The famed Melaka Straights

The famed Malacca Straights

We left Singapore early on a rainy morning, weaved through the maze of massive anchored ships and rounded the corner to enter the Straights of Melaka. This is one of the busiest shipping routes on the planet and holds centuries of history.

We are told there is a “safe” area between the shipping lanes to the left and the fishing grounds towards shore. The ships stay in the lanes and the fishing nets are all inside the ten meter of depth line, sounds easy. Oh but none was true, ships go where they please, often against the lane direction and often outside the boundary. Fishermen fish where they please usually very close to the shipping lanes. We got to weave amongst them and rarely went where we pleased! We were also told there was a favorable current again not the case so with one knot against us and a gauntlet of traffic we headed for Port Dickson.

We arrived late afternoon and entered the Admiral Marina. I was expecting something a bit more primitive as we saw magnificent buildings and a modern marina. This place is phenomenal, great restaurants, exotic swimming pool complete with pool boy distributing towels, and to top it off 24 hour uniformed security guys who open the gate for you with a salute! All this for about $18 a night!

We are pleased to meet some old friends here and spend a lot of time getting reacquainted. I give young Alex another guitar lesson and teach him, “Wild Thing” wondering if his folks will still love me, hahaha.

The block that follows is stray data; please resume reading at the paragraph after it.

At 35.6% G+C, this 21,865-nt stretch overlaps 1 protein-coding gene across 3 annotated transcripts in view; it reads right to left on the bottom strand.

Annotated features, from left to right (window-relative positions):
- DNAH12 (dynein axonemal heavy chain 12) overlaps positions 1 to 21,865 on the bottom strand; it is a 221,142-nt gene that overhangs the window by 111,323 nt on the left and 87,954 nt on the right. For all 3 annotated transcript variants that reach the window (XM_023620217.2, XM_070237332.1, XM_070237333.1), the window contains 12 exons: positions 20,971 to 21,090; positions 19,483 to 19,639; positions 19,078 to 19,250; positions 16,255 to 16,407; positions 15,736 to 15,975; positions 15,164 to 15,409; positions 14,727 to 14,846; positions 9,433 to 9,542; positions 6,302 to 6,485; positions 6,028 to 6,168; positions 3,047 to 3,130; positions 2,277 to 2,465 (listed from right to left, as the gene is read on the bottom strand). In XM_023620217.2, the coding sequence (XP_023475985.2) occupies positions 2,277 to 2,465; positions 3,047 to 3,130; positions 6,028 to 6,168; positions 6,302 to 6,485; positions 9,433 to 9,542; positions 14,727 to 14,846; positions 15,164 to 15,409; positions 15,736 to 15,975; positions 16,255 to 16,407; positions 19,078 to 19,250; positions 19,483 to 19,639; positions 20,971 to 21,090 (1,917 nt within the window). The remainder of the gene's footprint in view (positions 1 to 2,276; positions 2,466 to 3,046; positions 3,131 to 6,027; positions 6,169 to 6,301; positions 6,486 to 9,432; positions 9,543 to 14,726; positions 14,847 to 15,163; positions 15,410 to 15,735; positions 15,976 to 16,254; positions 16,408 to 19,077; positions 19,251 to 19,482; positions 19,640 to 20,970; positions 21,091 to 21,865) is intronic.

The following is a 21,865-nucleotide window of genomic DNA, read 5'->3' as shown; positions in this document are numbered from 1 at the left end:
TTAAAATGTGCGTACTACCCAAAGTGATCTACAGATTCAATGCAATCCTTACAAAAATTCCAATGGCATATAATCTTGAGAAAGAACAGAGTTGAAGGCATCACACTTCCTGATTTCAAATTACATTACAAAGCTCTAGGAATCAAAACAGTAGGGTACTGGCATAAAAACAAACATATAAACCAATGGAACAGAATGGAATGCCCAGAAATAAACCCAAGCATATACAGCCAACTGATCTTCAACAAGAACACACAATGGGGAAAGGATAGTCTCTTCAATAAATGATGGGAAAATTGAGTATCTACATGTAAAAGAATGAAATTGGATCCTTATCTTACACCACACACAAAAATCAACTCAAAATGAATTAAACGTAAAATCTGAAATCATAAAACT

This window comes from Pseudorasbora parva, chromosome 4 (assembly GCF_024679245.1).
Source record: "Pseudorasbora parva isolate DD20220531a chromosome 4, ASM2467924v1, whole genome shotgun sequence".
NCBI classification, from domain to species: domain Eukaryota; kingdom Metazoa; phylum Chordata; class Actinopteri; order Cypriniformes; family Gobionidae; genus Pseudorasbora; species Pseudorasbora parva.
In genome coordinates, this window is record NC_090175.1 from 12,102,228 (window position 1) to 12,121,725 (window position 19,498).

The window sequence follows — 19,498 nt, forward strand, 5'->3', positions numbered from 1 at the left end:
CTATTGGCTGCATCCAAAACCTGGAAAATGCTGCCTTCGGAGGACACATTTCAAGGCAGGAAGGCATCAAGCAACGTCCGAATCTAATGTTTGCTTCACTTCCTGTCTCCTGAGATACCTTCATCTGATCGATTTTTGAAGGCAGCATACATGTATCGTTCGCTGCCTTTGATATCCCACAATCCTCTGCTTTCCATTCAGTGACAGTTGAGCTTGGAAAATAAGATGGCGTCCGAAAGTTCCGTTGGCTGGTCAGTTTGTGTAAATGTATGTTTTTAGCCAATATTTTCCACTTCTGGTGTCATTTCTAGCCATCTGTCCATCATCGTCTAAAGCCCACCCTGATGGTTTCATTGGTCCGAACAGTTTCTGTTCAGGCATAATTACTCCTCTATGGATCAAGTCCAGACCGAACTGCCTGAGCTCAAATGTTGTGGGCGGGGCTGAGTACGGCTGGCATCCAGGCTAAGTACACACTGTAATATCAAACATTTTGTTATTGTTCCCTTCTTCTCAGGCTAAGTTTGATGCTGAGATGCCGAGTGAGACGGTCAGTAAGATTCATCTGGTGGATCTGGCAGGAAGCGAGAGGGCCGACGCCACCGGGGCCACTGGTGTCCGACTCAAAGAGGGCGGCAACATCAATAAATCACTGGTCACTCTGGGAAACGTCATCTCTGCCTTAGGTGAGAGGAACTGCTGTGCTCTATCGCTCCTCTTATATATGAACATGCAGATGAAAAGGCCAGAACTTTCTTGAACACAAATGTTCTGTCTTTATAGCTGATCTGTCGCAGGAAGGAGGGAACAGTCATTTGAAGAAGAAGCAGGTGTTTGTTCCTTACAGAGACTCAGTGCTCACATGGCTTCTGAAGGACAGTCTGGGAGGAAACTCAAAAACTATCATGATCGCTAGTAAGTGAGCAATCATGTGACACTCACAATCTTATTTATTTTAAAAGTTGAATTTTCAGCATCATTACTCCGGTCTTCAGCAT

As we arrive on a weekend and there is a holiday on the Monday we have to wait till Tuesday to clear in with customs and immigration. Malaysia is one of the more relaxed countries on this but I still want to do things by the book. The crew wants to go to the historic town of Malacca with some of their friends but I was concerned that traveling that far before we are legally cleared could cause problems, they agreed and I agreed to stay another day so they could go.

the pilot house scene

It appears Jenny saw this as an affront to her independence and she left the boat the next day sighting her need to be independent as she traveled and to travel at a faster pace. This conflict has occurred before with veteran solo backpackers who travel alone and whose decisions only affect them. I am working on ways to clear this up with potential crew who are independent solo travelers. Again communication will circumvent most conflicts. I wish Jenny safe travels and great adventures.

After five days at Admiral Marina we headed north again. This is the transitional season weather wise. Huge thunderstorms and rain squalls are common and the humidity is almost 100. Some are really affected by the heat and humidity but all I have to do is read the weather back home and a little sweltering looks good to me! The current changes as we enter the wider part of the straights and we are now picking up a knot, yippee.

We get to the shipping port of Klang mid afternoon, earlier that anticipated. I was not expecting such a huge port, the shipping docks are massive and there are many. This is five times the size of the Port of Seattle and not the biggest one in Malaysia. We find the Royal Selengor Yacht Club and tie up to their courtesy float along with some of our Rally friends. Apparently the unusual rains have emptied the ditches of rubbish and landed it all in the river, total mess. There are fishing boats scooping up rubbish in nets all about but it is a losing battle.

We go to the club house for dinner and find great food including a real honest Hamburger and a Banana Split. I have grown fond of Asian food, but sometimes there is just nothing like a hamburger!

As the next leg is long we arise at three AM and head out the river through the shipping docks. AIS, Nobletec and a full moon make this transgression easy. The sun rises just as we leave the river system and back into the straights again with a good one knot push and sunshine. Pangkor is the next stop and the first Sail Malaysia Rally official destination. We look forward to the festivities.